Crisis in Ukraine: Daily Briefing
15 June 2016, 6 PM Kyiv time
1. Russian Invasion of Ukraine
The National Security and Defense Council of Ukraine (RNBO) reported that yesterday towards Luhansk, Russian-terrorist forces fired on Ukrainian positions at Tryokhizbenka and Nyzhnoteple. Towards Donetsk, Russian-terrorist forces shelled Ukrainian positions near Avdiyivka, Pisky and Nevelske with mortars. Russian-terrorist forces shelled Ukrainian positions near the Butovka mine with artillery. Near Horlivka, Russian-terrorist forces shelled Ukrainian positions at several locations with mortars and grenade launchers. Towards Mariupol, Russian-terrorist forces shelled Ukrainian positions at Pavlopil with artillery, mortars and grenade launchers. Russian-terrorist forces shelled Ukrainian positions at Maryinka and several other locations with mortars. As a result of shelling by Russian-terrorist forces at Chermalyk village, 13-year-old girl was injured. As a result of shelling by Russian-terrorist forces at Krasnohorivka, a civilian woman was injured. The RNBO reported that in the last 24 hours, two Ukrainian soldiers were killed and seven were wounded in action.
2. NATO steps up support for Ukraine with Comprehensive Package of Assistance
NATO Defence Ministers agreed today “to boost NATO’s support for Ukraine with a Comprehensive Package of Assistance. The Package aims to help Ukraine strengthen its defences by building stronger security structures,” NATO stated. A meeting of the NATO-Ukraine Commission took place in Brussels with the participation of S. Poltorak, Ukraine’s Defence Minister. Following the meeting NATO Secretary General J. Stoltenberg stated, “We stand firm in our support for Ukraine’s sovereignty and territorial integrity. Allies do not, and will not recognise the illegal and illegitimate annexation of Crimea. And we will continue to call on Russia to stop its destabilisation of Ukraine. Russia needs to stop supporting the militants, and withdraw its forces and military equipment from Ukrainian territory. In response to Russia’s actions, NATO has stepped up its support for Ukraine. Our level of political and practical engagement since 2014 is unprecedented. And today we decided to do even more. Ministers approved a Comprehensive Assistance Package for Ukraine. It brings together all the strands of our support. This Comprehensive Assistance Package will provide advice and assistance. Our aim is to help Ukraine establish more effective and efficient defence and security structures. And to strengthen civilian control over them. We are already implementing projects under the Trust Funds we have set up for Ukraine. On command and control, logistics, cyber defence, and rehabilitation of wounded soldiers. We are also developing new projects, including in the areas of countering hybrid warfare and explosive devices. Ukraine has ambitious plans to reform its security and defence sector. Today, Minister Poltorak presented his country’s defence reform roadmap: the Strategic Defence Bulletin. Modernising Ukraine’s forces while they are engaged in conflict is no easy task. But the government is making good progress. Ukraine is committed to continuing reforms. This is important. And we welcome it.”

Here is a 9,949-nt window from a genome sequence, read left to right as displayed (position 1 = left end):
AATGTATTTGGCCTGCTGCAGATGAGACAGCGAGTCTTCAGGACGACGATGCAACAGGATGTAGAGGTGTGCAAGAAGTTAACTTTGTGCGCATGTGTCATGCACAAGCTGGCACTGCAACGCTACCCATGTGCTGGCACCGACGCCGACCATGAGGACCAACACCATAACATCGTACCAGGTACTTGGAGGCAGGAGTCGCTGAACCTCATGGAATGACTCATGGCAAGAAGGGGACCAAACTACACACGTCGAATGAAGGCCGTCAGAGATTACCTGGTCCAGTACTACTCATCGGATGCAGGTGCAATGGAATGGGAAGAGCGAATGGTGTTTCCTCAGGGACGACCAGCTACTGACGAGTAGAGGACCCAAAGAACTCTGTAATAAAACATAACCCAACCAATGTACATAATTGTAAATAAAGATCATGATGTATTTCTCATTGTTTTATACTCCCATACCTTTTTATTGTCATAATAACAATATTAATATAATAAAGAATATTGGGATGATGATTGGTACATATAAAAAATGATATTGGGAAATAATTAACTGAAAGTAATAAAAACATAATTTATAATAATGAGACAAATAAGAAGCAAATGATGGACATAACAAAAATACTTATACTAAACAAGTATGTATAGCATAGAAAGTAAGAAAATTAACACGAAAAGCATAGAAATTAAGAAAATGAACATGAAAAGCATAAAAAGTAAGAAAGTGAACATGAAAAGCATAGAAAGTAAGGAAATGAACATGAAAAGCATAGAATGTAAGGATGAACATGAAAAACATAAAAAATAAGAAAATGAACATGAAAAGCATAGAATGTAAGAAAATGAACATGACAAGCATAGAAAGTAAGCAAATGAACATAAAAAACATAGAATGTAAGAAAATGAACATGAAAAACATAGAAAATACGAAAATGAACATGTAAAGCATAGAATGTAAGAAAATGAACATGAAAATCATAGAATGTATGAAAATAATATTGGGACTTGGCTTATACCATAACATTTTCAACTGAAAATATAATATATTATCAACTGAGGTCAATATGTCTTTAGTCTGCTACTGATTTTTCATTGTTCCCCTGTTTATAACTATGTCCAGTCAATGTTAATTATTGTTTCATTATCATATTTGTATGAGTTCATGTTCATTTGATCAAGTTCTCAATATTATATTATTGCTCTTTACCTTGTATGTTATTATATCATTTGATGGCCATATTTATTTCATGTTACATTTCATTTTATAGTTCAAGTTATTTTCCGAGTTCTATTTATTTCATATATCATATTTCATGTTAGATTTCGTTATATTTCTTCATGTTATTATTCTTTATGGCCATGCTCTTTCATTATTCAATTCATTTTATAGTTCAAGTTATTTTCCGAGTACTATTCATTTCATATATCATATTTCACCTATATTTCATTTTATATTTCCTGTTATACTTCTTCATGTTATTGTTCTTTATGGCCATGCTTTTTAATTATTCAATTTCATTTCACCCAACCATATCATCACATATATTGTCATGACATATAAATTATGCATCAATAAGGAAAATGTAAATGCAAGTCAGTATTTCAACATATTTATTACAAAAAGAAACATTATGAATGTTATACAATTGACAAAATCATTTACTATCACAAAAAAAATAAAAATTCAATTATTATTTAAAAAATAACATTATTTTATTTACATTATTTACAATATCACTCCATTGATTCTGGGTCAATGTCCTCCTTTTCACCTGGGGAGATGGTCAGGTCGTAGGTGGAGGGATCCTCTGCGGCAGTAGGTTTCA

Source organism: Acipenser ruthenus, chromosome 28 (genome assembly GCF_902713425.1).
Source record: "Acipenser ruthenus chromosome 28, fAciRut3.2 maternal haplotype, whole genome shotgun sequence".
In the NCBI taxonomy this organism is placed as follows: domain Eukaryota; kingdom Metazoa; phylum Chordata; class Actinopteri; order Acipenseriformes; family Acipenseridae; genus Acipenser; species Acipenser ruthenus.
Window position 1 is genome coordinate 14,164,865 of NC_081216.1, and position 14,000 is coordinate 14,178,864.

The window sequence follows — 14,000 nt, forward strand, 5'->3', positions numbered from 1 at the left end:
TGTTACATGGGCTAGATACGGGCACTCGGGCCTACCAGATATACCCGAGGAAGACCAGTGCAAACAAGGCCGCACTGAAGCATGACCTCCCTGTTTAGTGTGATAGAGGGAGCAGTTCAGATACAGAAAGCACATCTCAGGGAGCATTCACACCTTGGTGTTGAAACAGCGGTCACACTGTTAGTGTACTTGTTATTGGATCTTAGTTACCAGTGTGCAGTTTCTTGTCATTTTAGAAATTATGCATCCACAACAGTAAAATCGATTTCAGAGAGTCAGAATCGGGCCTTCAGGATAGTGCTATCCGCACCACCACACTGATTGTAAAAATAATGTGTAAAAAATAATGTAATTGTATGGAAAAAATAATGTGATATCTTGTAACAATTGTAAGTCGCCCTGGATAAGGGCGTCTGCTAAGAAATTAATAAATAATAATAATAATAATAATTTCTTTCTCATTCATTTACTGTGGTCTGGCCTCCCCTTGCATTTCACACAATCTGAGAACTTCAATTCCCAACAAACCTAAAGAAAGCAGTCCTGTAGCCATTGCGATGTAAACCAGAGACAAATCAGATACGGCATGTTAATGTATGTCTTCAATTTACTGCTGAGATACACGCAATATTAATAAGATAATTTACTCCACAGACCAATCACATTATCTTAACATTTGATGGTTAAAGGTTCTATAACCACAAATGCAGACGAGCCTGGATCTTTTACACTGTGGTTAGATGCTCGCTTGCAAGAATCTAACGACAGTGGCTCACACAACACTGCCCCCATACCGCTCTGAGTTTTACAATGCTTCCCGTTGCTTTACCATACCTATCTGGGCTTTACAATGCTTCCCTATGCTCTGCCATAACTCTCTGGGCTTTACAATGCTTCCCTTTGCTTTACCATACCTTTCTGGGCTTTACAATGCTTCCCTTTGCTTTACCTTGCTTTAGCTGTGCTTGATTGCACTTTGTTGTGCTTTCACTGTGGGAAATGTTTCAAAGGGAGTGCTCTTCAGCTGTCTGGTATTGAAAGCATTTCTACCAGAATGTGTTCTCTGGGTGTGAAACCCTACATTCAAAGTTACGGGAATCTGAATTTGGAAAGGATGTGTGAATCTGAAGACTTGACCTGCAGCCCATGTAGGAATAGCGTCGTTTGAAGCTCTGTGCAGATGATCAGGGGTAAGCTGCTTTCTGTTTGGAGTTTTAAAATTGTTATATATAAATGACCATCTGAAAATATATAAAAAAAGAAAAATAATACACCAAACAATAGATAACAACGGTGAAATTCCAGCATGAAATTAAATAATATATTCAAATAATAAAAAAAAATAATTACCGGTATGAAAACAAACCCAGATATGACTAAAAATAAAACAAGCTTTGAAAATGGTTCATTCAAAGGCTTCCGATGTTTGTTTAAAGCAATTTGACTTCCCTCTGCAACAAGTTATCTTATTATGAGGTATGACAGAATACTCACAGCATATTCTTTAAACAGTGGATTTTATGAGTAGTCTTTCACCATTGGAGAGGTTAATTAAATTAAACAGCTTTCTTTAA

3. US Senate passes National Defense Authorization Act 2017, authorizing up to $500 million in security assistance to Ukraine
On 14 June, the US Senate passed the National Defense Authorization Act for Fiscal Year 2017 (NDAA) by a vote of 85-13. The NDAA “Authorizes $3.4 billion to support the European Reassurance Initiative and increase the capability and readiness of U.S. and NATO forces to deter and, if necessary, respond to Russian aggression, Authorizes up to $500 million to provide security assistance to Ukraine, including lethal assistance. The bill restricts half of these funds until the Secretary of Defense certifies that Ukraine has taken substantial action to make defense institutional reforms to fight corruption, increase accountability, and sustain capabilities developed by security assistance efforts,” US Senate Armed Services Committee Chairman J. McCain said in a statement.